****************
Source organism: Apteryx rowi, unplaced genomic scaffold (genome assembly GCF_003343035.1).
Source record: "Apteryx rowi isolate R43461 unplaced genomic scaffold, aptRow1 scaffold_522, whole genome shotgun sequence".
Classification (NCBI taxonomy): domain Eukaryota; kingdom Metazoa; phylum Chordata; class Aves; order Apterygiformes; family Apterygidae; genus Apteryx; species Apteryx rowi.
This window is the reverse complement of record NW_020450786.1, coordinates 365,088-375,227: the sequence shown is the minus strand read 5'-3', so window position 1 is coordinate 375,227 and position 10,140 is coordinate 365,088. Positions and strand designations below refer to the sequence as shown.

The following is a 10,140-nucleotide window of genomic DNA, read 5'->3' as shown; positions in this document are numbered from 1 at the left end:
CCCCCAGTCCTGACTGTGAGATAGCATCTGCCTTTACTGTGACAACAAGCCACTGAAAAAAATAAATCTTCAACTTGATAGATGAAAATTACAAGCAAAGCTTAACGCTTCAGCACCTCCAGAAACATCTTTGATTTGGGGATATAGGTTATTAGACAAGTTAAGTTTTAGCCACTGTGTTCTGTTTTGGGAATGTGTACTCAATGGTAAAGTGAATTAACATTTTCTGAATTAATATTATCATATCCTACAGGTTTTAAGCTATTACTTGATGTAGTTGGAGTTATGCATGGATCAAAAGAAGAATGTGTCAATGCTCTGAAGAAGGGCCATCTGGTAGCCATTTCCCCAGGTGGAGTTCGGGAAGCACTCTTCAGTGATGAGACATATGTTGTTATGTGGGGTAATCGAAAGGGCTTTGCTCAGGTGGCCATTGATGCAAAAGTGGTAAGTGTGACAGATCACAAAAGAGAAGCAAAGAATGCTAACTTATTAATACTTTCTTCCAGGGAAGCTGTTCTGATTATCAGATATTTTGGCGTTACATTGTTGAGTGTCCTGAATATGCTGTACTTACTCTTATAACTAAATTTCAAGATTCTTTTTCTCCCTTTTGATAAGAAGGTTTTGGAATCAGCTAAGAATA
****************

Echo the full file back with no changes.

Source organism: Apteryx rowi, unplaced genomic scaffold (genome assembly GCF_003343035.1).
Source record: "Apteryx rowi isolate R43461 unplaced genomic scaffold, aptRow1 scaffold_522, whole genome shotgun sequence".
Classification (NCBI taxonomy): domain Eukaryota; kingdom Metazoa; phylum Chordata; class Aves; order Apterygiformes; family Apterygidae; genus Apteryx; species Apteryx rowi.
This window is the reverse complement of record NW_020450786.1, coordinates 365,088-375,227: the sequence shown is the minus strand read 5'-3', so window position 1 is coordinate 375,227 and position 10,140 is coordinate 365,088. Positions and strand designations below refer to the sequence as shown.

The following is a 10,140-nucleotide window of genomic DNA, read 5'->3' as shown; positions in this document are numbered from 1 at the left end:
CCCCCAGTCCTGACTGTGAGATAGCATCTGCCTTTACTGTGACAACAAGCCACTGAAAAAAATAAATCTTCAACTTGATAGATGAAAATTACAAGCAAAGCTTAACGCTTCAGCACCTCCAGAAACATCTTTGATTTGGGGATATAGGTTATTAGACAAGTTAAGTTTTAGCCACTGTGTTCTGTTTTGGGAATGTGTACTCAATGGTAAAGTGAATTAACATTTTCTGAATTAATATTATCATATCCTACAGGTTTTAAGCTATTACTTGATGTAGTTGGAGTTATGCATGGATCAAAAGAAGAATGTGTCAATGCTCTGAAGAAGGGCCATCTGGTAGCCATTTCCCCAGGTGGAGTTCGGGAAGCACTCTTCAGTGATGAGACATATGTTGTTATGTGGGGTAATCGAAAGGGCTTTGCTCAGGTGGCCATTGATGCAAAAGTGGTAAGTGTGACAGATCACAAAAGAGAAGCAAAGAATGCTAACTTATTAATACTTTCTTCCAGGGAAGCTGTTCTGATTATCAGATATTTTGGCGTTACATTGTTGAGTGTCCTGAATATGCTGTACTTACTCTTATAACTAAATTTCAAGATTCTTTTTCTCCCTTTTGATAAGAAGGTTTTGGAATCAGCTAAGAATA